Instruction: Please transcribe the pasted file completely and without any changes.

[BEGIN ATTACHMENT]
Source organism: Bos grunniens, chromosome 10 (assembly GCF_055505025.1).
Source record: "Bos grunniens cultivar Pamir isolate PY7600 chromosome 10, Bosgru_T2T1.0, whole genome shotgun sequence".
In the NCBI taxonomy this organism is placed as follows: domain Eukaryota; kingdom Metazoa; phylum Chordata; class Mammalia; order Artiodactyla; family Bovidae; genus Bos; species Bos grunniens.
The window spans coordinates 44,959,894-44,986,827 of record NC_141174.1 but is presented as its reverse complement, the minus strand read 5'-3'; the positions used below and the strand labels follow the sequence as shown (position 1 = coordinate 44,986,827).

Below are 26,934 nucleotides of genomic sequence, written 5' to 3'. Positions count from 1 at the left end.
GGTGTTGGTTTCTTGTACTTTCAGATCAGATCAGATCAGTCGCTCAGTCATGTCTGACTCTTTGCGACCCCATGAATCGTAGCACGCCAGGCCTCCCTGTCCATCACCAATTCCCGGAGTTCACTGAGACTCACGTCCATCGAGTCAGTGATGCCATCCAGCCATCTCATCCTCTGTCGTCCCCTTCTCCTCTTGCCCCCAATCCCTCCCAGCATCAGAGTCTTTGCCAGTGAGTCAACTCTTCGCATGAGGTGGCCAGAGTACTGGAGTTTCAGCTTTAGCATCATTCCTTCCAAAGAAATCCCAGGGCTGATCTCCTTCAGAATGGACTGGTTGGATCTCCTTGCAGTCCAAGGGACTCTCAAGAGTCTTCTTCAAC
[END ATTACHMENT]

Source organism: Bos grunniens, chromosome 10 (assembly GCF_055505025.1).
Source record: "Bos grunniens cultivar Pamir isolate PY7600 chromosome 10, Bosgru_T2T1.0, whole genome shotgun sequence".
In the NCBI taxonomy this organism is placed as follows: domain Eukaryota; kingdom Metazoa; phylum Chordata; class Mammalia; order Artiodactyla; family Bovidae; genus Bos; species Bos grunniens.
The window spans coordinates 44,959,894-44,986,827 of record NC_141174.1 but is presented as its reverse complement, the minus strand read 5'-3'; the positions used below and the strand labels follow the sequence as shown (position 1 = coordinate 44,986,827).

Below are 26,934 nucleotides of genomic sequence, written 5' to 3'. Positions count from 1 at the left end.
GGTGTTGGTTTCTTGTACTTTCAGATCAGATCAGATCAGTCGCTCAGTCATGTCTGACTCTTTGCGACCCCATGAATCGTAGCACGCCAGGCCTCCCTGTCCATCACCAATTCCCGGAGTTCACTGAGACTCACGTCCATCGAGTCAGTGATGCCATCCAGCCATCTCATCCTCTGTCGTCCCCTTCTCCTCTTGCCCCCAATCCCTCCCAGCATCAGAGTCTTTGCCAGTGAGTCAACTCTTCGCATGAGGTGGCCAGAGTACTGGAGTTTCAGCTTTAGCATCATTCCTTCCAAAGAAATCCCAGGGCTGATCTCCTTCAGAATGGACTGGTTGGATCTCCTTGCAGTCCAAGGGACTCTCAAGAGTCTTCTTCAAC